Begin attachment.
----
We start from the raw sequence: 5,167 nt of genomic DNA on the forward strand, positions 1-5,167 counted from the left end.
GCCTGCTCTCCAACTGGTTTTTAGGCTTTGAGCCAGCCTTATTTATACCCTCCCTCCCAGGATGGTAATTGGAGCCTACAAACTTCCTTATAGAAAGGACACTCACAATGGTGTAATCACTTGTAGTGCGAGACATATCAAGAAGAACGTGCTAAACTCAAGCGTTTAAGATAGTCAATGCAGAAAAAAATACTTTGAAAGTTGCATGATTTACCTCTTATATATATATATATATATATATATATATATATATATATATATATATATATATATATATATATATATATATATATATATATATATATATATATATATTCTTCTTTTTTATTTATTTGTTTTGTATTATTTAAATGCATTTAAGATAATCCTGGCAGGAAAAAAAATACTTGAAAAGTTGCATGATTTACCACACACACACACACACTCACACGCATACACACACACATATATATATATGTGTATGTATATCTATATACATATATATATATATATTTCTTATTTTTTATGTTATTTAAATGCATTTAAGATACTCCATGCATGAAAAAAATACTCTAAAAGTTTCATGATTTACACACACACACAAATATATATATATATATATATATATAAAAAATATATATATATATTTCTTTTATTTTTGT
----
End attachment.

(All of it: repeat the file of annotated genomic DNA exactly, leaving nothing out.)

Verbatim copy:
We start from the raw sequence: 5,167 nt of genomic DNA on the forward strand, positions 1-5,167 counted from the left end.
GCCTGCTCTCCAACTGGTTTTTAGGCTTTGAGCCAGCCTTATTTATACCCTCCCTCCCAGGATGGTAATTGGAGCCTACAAACTTCCTTATAGAAAGGACACTCACAATGGTGTAATCACTTGTAGTGCGAGACATATCAAGAAGAACGTGCTAAACTCAAGCGTTTAAGATAGTCAATGCAGAAAAAAATACTTTGAAAGTTGCATGATTTACCTCTTATATATATATATATATATATATATATATATATATATATATATATATATATATATATATATATATATATATATATATATATATATATATATATATATTCTTCTTTTTTATTTATTTGTTTTGTATTATTTAAATGCATTTAAGATAATCCTGGCAGGAAAAAAAATACTTGAAAAGTTGCATGATTTACCACACACACACACACACTCACACGCATACACACACACATATATATATATGTGTATGTATATCTATATACATATATATATATATATTTCTTATTTTTTATGTTATTTAAATGCATTTAAGATACTCCATGCATGAAAAAAATACTCTAAAAGTTTCATGATTTACACACACACACAAATATATATATATATATATATATATAAAAAATATATATATATATTTCTTTTATTTTTGT